GOWANUS — A Manhattan developer ponied up $9.5 million in cash to buy a historic Butler Street building and plans to transform it into a "unique retail concept," real estate firm Cushman & Wakefield announced Tuesday.
The 104-year-old building at 233 Butler St., between Nevins and Bond streets, was the headquarters of the American Society for the Prevention of Cruelty to Animals in New York from 1913 to 1979. A horse trough (now filled in with cement) still stands in front of the building and a bas-relief sculpture over the front door shows an angel helping abused horses.
Cushman & Wakefield declined to name the buyer, but public records show it's MacArthur Holdings, which owns the Beacon Hotel and Beacon Theatre on the Upper West Side and many other properties citywide.
The Butler Street building is in a manufacturing zone where commercial use is allowed, and it was until recently the home of two pipe organ businesses (one did tuning and repair, one built organs). Part of the building is still occupied by Retrofret Vintage Guitars, which will stay in the building under an agreement with the new owners, Retrofret owner Steve Uhrik said.
Uhrik and childhood pal Larry Trupiano, who owned one of the pipe organ businesses in the building, bought 233 Butler St. together in the mid 1980s.
Drug dealers and prostitutes provided most of the foot traffic on the block then, an out-of-the-way stretch that overlooks the head of the Gowanus Canal, Uhrik said. The block was lined with burnt out cars and the building was still brimming with leftover animal hair and fur when they took over the building from the ASPCA, Uhrik said.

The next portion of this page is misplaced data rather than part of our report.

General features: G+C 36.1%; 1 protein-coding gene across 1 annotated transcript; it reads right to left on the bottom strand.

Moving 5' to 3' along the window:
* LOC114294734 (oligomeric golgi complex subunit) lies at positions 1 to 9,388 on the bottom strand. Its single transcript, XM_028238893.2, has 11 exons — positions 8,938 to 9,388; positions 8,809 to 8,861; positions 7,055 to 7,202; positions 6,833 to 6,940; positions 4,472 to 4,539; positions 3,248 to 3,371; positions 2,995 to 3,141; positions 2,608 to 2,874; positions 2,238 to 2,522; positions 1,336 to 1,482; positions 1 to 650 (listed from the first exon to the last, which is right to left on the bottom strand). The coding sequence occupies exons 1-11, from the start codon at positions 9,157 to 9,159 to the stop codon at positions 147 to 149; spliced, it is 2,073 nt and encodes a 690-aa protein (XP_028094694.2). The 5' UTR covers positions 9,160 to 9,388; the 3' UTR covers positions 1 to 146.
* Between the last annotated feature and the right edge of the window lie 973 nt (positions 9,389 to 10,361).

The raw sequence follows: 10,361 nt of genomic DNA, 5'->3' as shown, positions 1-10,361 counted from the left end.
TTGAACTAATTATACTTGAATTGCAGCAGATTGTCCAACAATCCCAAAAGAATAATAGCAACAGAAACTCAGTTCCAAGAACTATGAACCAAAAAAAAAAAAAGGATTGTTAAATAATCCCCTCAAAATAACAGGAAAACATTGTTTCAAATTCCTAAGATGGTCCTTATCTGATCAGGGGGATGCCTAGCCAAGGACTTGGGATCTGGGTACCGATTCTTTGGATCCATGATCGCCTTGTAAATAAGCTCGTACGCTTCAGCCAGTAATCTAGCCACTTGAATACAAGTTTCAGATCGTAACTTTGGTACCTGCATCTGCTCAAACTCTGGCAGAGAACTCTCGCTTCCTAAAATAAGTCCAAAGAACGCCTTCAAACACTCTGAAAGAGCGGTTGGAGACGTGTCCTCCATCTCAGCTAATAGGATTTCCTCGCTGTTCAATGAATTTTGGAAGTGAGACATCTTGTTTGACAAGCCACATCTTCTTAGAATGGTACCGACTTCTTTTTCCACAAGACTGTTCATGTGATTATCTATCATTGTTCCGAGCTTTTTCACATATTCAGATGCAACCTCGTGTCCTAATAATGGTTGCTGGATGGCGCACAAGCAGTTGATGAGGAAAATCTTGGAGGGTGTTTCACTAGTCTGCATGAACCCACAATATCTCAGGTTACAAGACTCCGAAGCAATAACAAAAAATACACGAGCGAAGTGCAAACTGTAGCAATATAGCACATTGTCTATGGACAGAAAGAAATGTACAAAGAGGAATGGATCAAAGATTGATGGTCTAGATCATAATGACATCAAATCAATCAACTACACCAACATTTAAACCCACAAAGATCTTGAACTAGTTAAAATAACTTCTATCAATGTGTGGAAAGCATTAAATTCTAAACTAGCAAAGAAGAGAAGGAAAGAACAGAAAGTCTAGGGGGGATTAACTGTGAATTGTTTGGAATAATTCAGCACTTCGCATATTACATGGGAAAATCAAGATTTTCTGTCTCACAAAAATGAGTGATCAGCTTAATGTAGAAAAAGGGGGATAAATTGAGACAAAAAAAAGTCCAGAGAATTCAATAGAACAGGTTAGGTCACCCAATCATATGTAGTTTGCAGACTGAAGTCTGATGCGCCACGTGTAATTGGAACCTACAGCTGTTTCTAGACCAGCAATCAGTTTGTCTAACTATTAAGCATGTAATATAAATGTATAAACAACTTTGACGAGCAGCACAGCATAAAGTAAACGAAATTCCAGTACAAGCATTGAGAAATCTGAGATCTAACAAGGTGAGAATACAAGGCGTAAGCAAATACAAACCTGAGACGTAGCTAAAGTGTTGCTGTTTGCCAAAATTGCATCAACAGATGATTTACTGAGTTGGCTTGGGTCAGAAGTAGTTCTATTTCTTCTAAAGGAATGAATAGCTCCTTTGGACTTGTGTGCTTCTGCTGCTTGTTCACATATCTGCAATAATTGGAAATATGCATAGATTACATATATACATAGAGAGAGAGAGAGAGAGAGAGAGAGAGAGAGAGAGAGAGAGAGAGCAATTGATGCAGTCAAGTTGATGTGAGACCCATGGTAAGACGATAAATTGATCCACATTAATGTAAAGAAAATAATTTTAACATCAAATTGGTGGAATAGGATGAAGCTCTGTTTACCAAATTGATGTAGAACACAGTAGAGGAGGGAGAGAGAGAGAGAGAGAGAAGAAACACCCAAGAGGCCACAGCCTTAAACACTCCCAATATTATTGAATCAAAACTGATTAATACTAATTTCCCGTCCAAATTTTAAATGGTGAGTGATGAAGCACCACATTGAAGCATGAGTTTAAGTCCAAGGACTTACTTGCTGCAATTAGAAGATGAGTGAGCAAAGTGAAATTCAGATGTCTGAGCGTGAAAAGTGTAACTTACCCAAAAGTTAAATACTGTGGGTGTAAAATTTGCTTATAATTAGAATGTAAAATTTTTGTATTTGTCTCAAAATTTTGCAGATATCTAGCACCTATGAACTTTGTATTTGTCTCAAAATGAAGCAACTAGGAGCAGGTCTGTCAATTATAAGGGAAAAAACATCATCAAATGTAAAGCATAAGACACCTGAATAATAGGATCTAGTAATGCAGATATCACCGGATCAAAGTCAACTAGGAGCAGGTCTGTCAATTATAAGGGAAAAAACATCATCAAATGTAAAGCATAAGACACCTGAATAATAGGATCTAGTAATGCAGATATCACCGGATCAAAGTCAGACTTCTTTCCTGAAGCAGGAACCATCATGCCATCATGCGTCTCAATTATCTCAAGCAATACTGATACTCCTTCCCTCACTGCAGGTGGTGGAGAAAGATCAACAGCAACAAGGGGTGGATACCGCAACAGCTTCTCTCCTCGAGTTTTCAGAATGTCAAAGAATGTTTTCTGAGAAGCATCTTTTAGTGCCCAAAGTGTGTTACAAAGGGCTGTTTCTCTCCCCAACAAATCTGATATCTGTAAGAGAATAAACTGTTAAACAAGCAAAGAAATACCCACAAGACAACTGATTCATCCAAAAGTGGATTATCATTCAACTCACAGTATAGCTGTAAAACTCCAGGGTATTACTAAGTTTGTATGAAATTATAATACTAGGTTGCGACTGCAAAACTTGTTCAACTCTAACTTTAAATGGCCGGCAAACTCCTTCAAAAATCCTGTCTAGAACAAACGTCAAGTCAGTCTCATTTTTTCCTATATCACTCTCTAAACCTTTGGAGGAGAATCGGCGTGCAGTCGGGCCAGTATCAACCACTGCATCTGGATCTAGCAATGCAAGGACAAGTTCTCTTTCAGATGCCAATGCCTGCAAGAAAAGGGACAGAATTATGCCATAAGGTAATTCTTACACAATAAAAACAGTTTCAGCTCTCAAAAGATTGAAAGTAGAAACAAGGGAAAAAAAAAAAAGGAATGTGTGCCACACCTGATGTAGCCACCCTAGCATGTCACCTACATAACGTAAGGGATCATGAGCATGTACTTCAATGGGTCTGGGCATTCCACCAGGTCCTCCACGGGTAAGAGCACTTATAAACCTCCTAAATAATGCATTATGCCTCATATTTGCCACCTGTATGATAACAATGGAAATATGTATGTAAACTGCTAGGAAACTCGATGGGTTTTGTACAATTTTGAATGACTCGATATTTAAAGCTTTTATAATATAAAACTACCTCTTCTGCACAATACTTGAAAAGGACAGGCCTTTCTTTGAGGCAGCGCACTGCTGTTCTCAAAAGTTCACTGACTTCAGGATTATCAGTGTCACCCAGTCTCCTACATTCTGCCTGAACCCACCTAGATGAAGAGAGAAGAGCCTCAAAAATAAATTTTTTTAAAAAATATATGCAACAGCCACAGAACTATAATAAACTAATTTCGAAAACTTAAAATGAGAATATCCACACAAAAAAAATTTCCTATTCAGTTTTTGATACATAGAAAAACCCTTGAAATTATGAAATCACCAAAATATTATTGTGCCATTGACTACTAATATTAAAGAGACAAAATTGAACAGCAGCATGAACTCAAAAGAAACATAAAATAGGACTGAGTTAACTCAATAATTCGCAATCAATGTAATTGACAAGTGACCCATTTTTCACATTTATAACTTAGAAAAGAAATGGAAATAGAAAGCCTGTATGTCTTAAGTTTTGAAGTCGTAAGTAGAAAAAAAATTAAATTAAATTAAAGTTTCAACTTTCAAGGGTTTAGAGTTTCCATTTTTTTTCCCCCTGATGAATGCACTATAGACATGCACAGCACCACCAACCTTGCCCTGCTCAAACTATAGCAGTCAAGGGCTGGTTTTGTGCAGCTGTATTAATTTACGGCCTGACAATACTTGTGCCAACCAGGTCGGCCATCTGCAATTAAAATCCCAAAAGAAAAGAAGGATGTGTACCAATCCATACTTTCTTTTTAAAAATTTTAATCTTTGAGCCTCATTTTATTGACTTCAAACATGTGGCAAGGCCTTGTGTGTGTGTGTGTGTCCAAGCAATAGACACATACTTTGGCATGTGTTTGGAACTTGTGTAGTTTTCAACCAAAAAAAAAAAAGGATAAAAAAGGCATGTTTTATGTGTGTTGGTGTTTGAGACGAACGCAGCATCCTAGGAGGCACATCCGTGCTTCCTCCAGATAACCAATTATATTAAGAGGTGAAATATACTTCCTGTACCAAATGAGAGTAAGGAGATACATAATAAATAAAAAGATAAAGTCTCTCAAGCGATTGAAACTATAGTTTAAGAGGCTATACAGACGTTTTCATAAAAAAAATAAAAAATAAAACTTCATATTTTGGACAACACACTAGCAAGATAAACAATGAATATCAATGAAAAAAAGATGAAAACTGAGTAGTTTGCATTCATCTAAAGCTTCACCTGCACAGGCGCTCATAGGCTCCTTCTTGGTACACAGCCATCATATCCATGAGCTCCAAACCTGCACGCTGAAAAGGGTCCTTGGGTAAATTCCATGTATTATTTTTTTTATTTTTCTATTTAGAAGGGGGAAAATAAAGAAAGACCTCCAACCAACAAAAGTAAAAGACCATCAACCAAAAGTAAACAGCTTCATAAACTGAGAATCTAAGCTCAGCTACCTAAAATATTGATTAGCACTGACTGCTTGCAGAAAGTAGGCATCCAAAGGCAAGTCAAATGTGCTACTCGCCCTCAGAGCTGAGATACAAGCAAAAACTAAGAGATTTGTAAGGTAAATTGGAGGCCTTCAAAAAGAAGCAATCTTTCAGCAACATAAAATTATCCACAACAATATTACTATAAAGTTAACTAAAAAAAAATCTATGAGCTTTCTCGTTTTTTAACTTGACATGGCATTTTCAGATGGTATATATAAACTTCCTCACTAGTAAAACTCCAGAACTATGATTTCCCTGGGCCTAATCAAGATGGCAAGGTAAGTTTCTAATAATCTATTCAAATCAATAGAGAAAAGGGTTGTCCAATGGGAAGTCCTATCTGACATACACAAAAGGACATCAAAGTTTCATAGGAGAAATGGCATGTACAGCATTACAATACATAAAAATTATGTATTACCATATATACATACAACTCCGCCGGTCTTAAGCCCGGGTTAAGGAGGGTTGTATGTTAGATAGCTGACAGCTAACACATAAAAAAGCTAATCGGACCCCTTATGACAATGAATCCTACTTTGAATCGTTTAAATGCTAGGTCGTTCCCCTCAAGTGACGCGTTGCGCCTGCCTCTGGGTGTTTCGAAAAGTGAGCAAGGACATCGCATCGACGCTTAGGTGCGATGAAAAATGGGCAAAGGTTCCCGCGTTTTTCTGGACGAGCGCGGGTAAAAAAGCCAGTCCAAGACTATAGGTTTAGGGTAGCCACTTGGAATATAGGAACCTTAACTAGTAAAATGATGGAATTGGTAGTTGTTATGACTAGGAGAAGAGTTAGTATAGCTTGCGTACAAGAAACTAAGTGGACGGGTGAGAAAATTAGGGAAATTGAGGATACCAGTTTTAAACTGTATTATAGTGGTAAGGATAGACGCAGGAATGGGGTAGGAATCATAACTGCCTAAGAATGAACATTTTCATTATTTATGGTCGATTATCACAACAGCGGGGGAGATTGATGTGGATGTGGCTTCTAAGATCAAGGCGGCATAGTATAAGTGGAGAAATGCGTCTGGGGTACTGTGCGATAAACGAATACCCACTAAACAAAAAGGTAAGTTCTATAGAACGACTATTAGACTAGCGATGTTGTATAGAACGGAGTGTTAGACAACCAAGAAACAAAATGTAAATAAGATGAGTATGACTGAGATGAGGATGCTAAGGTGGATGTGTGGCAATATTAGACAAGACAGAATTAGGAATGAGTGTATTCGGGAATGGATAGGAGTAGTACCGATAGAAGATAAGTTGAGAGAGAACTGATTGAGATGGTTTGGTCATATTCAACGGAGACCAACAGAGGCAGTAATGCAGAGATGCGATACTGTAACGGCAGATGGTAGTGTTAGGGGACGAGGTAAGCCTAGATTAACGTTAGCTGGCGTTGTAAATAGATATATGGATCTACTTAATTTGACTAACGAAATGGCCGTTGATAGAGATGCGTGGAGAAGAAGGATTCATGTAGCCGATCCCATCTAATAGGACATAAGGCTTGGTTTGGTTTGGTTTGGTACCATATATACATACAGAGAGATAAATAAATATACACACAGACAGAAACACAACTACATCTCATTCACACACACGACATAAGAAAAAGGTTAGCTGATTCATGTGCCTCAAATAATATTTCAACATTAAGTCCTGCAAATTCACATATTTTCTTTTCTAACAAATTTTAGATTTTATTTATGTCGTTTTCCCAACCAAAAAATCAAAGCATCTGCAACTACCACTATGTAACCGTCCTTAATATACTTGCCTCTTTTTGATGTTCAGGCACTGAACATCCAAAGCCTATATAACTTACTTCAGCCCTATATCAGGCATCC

John Klauder, who ran a pipe organ tuning business in the building for decades, remembers starting a collection of crack vial caps after his shop first moved to 233 Butler in the 1980s. "They came in so many different colors," he recalled. Drug dealers used to hide their stash behind broken terra cotta tiles on a part of the building that was an ASPCA kennel, he said.
In 2014 a street artist paid homage to the building's animal-oriented past by installing a large sculpture of a wolf on the sidewalk. The sculpture was stolen after only a few weeks.
Klauder moved his business to the Bronx a few months ago, and Trupiano's pipe organ building shop has left too, but Uhrik's Retrofret Vintage Guitars is still inside 233 Butler St. The shop sells and restores rare antique instruments and counts guitarists such as Jack White, Dan Zanes and Bill Kerchin among its regulars.
Uhrik said the new owner's plans for 233 Butler are still "nebulous," but that the developer isn't planning to knock down the building. Another developer intends to build a 162-room hotel next door at 255 Butler St.
The building sale comes as the city is considering a rezoning in Gowanus that could open up the largely industrial neighborhood to more residential development.
"I saw it as good timing to have someone come in who would have the equity and wherewithal to develop the property to its full potential," Uhrik said.